Additionally, for the first time I am an equal member of a teaching team.  Not a specialist member but someone who is teaching part of the content.  It also helps that all three of us are specialists in addition to our general education responsibilities (Sped, ELL, and literacy).  In some respects, I think this may be reflective of where education specialists need to be moving (more on this later as I think about it).

I am also looking forward to spending this year teaching Social Studies as it gives me much-needed experience teaching a content classroom which is not a resource classroom.  Plus I just plain like the content area.  Had I not gone into sped, I’d probably have tried to get into teaching Social Studies.  In any case, this gives me the experience in following content standards while differentiating instructional levels, and I will be coordinating what I do with my two colleagues.  I’m really excited by this challenge as well, as teaching a content area which is not a resource class is vastly different from teaching either resource content area classes or study strategies classes.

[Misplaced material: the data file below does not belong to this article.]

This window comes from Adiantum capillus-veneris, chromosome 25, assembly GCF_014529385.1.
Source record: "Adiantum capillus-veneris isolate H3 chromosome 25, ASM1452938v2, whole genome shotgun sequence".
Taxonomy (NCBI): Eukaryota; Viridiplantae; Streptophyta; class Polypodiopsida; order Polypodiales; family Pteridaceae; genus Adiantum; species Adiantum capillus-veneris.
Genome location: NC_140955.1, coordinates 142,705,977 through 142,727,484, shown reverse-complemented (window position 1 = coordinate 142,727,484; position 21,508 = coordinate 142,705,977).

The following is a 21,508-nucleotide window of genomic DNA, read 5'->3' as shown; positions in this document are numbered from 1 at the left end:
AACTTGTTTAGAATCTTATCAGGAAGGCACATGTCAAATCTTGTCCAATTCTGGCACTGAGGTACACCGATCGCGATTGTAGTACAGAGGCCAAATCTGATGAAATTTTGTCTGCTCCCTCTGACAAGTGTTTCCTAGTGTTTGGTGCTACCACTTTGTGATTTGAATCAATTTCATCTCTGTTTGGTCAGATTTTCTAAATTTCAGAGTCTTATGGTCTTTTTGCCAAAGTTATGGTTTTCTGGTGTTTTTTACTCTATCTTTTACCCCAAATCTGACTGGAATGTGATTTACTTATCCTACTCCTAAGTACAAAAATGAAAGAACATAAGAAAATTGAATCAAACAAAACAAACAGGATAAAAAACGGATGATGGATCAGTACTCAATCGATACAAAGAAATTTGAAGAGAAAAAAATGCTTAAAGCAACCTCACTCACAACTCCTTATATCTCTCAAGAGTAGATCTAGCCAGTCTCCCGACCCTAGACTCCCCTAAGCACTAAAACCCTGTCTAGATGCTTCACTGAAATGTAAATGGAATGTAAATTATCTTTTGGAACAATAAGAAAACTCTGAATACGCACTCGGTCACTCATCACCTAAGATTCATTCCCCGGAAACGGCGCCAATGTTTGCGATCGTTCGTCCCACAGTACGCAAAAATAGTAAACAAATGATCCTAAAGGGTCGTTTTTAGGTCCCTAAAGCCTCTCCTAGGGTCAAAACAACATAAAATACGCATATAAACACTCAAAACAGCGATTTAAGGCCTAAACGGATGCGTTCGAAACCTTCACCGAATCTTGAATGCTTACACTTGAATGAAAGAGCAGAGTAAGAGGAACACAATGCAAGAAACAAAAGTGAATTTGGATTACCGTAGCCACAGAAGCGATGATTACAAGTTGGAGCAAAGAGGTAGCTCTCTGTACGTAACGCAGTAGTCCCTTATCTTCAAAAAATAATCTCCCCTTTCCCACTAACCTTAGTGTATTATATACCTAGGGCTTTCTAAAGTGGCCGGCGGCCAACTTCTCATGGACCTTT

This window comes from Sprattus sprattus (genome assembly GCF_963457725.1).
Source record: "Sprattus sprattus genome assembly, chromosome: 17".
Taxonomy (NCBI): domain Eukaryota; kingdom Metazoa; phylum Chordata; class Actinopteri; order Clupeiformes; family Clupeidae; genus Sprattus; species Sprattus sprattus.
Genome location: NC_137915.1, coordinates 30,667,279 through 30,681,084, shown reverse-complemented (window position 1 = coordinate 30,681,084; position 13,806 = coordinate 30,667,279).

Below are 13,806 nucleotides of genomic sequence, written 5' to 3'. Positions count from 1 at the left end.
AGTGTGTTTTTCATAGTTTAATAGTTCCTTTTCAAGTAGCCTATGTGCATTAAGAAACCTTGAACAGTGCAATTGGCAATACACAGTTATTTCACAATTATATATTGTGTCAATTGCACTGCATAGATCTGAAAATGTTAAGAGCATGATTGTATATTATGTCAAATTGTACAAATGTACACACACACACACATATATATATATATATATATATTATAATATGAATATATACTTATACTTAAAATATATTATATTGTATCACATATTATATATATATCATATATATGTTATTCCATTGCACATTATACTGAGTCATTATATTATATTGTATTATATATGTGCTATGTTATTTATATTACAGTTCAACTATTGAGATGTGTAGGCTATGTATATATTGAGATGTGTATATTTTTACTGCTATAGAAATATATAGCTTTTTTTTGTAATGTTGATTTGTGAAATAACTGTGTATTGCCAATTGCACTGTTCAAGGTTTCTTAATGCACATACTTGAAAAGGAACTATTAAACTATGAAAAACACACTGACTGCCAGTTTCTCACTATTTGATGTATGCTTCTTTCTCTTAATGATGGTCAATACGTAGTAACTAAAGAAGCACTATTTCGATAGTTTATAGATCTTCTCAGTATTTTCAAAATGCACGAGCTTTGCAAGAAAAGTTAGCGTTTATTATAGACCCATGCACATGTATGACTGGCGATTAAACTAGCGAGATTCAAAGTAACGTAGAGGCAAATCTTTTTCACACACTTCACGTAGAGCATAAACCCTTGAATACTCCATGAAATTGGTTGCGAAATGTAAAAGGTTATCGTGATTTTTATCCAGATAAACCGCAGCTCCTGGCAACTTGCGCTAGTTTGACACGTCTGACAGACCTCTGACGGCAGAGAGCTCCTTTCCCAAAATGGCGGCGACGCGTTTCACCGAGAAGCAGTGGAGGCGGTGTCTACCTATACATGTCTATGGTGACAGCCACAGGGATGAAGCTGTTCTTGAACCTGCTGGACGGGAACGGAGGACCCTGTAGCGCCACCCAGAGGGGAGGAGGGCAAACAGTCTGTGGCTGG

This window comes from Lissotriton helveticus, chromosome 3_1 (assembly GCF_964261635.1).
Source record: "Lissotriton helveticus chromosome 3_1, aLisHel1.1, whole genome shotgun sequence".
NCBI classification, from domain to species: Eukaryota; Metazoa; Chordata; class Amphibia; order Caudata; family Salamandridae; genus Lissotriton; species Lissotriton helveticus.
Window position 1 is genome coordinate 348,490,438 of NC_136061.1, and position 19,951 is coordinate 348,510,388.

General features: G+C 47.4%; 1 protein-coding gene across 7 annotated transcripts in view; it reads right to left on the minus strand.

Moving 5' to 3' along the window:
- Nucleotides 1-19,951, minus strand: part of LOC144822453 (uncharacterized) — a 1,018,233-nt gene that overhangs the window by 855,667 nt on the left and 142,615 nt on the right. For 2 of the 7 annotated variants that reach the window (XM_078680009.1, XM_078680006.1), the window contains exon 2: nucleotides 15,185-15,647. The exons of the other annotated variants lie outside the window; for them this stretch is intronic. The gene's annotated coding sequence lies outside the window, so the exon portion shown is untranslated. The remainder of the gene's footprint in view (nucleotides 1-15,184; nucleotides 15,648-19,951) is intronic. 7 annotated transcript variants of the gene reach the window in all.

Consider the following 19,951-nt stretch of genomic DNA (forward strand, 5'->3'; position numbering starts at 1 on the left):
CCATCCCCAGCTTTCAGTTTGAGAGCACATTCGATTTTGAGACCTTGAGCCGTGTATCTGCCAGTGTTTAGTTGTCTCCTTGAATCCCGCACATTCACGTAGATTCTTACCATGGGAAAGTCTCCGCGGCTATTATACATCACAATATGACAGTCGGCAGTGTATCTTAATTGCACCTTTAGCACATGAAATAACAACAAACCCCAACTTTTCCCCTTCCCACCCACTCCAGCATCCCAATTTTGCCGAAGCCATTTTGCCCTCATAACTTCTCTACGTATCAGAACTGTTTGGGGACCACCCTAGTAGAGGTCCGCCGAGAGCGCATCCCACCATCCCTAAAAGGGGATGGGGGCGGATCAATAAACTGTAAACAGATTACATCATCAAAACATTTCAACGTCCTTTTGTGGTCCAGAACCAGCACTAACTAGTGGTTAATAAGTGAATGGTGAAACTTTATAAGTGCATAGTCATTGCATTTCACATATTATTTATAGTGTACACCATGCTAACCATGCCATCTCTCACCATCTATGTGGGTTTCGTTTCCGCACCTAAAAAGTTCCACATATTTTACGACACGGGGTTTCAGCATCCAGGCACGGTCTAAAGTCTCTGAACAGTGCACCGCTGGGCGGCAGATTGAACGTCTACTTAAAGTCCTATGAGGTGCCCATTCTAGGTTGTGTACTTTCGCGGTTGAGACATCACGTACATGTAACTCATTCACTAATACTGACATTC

My other classes are also going to explicitly be intervention classes.  Not Study Strategies, not electives, but flat out intervention classes designed to help the specific students I will be working with.  That also makes me happy.

So there are several good things there.

As for the horse bit, I am still wavering about the next round of hock injections for Miss Mocha.  It’s been nearly a year but she’s still not demonstrating significant steady symptoms of needing injections.  There are occasional days where she’s funky on spins or rollbacks, but I have a serious question as to whether that’s caused by my own ouchies (rehabbing a hip muscle right now which is a big thing in cueing her) or if she’s just getting experienced and more inclined to take shortcuts.  Yesterday I picked up a bat (crop with a spanky hand on it, I prefer those sometimes to the sting of a dressage whip because it’s a broader tingle with a louder popping noise).  A couple of well-timed pops with it and she was much sharper with no discernible off feeling as she did her spins and rollbacks.  Plus I’m not getting the sense of her lope deteriorating and she is doing some very nice and springy rounded lopes using her hind end.